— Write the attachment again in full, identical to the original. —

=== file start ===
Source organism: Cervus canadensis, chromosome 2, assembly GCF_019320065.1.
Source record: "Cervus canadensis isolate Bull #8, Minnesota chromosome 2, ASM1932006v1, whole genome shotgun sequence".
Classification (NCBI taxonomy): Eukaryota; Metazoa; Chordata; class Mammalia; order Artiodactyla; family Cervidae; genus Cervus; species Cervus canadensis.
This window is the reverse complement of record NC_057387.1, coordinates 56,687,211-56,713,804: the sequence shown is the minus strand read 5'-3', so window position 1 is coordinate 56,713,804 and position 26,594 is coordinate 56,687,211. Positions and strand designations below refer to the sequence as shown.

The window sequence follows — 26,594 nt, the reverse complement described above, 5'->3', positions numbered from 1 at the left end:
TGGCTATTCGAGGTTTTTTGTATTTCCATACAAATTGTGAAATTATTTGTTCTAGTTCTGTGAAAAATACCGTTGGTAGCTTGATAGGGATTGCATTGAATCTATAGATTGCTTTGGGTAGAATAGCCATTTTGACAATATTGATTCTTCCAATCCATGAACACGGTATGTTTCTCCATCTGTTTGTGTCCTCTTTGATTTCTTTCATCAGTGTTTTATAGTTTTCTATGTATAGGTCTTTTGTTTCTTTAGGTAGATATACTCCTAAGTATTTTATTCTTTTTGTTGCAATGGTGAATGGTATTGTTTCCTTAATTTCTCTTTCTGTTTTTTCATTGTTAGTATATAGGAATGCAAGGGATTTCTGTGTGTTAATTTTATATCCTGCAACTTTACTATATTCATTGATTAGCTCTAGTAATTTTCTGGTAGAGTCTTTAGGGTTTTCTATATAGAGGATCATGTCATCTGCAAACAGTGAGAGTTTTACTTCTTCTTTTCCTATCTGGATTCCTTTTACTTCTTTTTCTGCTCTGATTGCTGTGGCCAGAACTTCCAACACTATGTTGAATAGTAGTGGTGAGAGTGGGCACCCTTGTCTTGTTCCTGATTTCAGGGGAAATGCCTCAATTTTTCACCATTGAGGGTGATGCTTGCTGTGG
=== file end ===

Source organism: Cervus canadensis, chromosome 2, assembly GCF_019320065.1.
Source record: "Cervus canadensis isolate Bull #8, Minnesota chromosome 2, ASM1932006v1, whole genome shotgun sequence".
Classification (NCBI taxonomy): Eukaryota; Metazoa; Chordata; class Mammalia; order Artiodactyla; family Cervidae; genus Cervus; species Cervus canadensis.
This window is the reverse complement of record NC_057387.1, coordinates 56,687,211-56,713,804: the sequence shown is the minus strand read 5'-3', so window position 1 is coordinate 56,713,804 and position 26,594 is coordinate 56,687,211. Positions and strand designations below refer to the sequence as shown.

The window sequence follows — 26,594 nt, the reverse complement described above, 5'->3', positions numbered from 1 at the left end:
TGGCTATTCGAGGTTTTTTGTATTTCCATACAAATTGTGAAATTATTTGTTCTAGTTCTGTGAAAAATACCGTTGGTAGCTTGATAGGGATTGCATTGAATCTATAGATTGCTTTGGGTAGAATAGCCATTTTGACAATATTGATTCTTCCAATCCATGAACACGGTATGTTTCTCCATCTGTTTGTGTCCTCTTTGATTTCTTTCATCAGTGTTTTATAGTTTTCTATGTATAGGTCTTTTGTTTCTTTAGGTAGATATACTCCTAAGTATTTTATTCTTTTTGTTGCAATGGTGAATGGTATTGTTTCCTTAATTTCTCTTTCTGTTTTTTCATTGTTAGTATATAGGAATGCAAGGGATTTCTGTGTGTTAATTTTATATCCTGCAACTTTACTATATTCATTGATTAGCTCTAGTAATTTTCTGGTAGAGTCTTTAGGGTTTTCTATATAGAGGATCATGTCATCTGCAAACAGTGAGAGTTTTACTTCTTCTTTTCCTATCTGGATTCCTTTTACTTCTTTTTCTGCTCTGATTGCTGTGGCCAGAACTTCCAACACTATGTTGAATAGTAGTGGTGAGAGTGGGCACCCTTGTCTTGTTCCTGATTTCAGGGGAAATGCCTCAATTTTTCACCATTGAGGGTGATGCTTGCTGTGG